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A dimmer is an electronic brightness control for lamps and for power control of appliances. Dimmers reduce the effective voltage at the lamps by cutting off part of the phase and thus supplying only a partial phase of the mains voltage to the consumer. Voltage regulation is accomplished with thyristors or triacs using pulse width modulation and phase on or phase off control, depending on the load characteristics of the load.

Dimmers can control the brightness ofincandescent and halogen lamps. Gas discharge lamps cannot be dimmed via these dimmers because ionization requires a certain voltage level and gas discharge lamps cannot be re-ignited. The same applies to LED lights, which require a special dimmer.

Depending on the load characteristics, one uses phase-angle or phase-angle control. For inductive and resistive loads, such as incandescent lamps and high-voltage halogen lamps, phase angle control is used; for capacitive loads, such as low-voltage halogen lamps, phase angle control is used. In terms of principle, a distinction is made between analog and digital dimmers. Analog dimmers are controlled with analog control signals via a rotary knob, pushbutton or slider. The control voltages are between 1 V and 10 V, which is why the interfaces are also referred to as 1 to 10 V interfaces. Digital dimmers, on the other hand, work with a processor that digitally determines the switching time and usually regulates this between light and dark with 12-bitresolution, i.e. 4,096 steps. Corresponding dimmers can be controlled via the European Installation Bus( EIB), via Ethernet or the Digital Addressable Lighting Interface( DALI).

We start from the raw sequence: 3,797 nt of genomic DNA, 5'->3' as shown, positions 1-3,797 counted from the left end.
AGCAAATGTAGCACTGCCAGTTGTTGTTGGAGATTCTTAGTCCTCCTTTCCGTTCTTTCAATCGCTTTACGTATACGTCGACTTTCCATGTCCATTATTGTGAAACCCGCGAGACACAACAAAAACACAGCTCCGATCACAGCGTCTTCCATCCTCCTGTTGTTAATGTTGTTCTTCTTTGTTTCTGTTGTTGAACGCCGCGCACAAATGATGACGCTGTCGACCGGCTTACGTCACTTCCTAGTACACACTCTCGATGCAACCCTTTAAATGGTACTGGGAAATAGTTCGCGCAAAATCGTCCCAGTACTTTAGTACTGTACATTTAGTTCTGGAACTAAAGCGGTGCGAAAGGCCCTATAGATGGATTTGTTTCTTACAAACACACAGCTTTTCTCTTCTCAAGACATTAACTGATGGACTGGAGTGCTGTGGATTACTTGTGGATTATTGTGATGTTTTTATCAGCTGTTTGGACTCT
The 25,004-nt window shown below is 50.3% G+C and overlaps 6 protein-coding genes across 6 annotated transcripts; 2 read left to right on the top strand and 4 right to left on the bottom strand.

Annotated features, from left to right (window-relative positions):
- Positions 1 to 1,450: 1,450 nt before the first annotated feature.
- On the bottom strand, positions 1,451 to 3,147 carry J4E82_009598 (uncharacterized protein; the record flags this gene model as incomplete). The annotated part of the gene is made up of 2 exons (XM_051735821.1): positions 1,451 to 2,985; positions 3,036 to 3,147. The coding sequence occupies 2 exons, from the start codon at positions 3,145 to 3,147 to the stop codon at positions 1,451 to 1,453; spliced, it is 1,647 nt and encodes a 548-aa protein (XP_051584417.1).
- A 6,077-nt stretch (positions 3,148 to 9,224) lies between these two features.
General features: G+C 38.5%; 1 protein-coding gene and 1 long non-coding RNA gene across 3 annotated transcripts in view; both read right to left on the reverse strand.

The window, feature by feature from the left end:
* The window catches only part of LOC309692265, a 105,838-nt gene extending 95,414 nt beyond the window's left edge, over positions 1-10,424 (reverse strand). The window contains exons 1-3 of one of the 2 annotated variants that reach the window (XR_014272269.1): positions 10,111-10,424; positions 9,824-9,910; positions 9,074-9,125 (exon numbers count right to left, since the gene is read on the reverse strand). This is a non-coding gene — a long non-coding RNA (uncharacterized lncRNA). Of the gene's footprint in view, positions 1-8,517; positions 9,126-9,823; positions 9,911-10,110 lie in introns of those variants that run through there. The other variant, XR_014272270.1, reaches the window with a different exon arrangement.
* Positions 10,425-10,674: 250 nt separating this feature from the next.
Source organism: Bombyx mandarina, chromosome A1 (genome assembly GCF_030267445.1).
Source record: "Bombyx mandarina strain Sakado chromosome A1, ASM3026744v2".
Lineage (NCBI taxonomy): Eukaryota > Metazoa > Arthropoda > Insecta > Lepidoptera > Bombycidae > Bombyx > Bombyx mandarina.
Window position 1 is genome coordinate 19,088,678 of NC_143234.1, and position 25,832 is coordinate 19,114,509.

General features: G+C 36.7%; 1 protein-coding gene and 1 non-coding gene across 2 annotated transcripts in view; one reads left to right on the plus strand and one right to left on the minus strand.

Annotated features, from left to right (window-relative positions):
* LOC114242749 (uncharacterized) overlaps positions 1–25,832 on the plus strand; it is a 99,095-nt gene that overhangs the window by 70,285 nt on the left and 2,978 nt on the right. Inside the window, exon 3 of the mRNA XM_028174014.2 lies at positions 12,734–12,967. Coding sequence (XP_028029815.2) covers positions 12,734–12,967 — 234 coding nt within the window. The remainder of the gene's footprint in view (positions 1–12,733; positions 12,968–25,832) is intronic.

In terms of design, the dimmer function can be controlled via a slide or rotary control, or also via a touch-sensitive touch surface.

Englisch: dimmer
Updated at: 02.02.2016
#Words: 277
Links: brightness, power (P), voltage, phase, pulse width modulation (PWM)
Translations: DE

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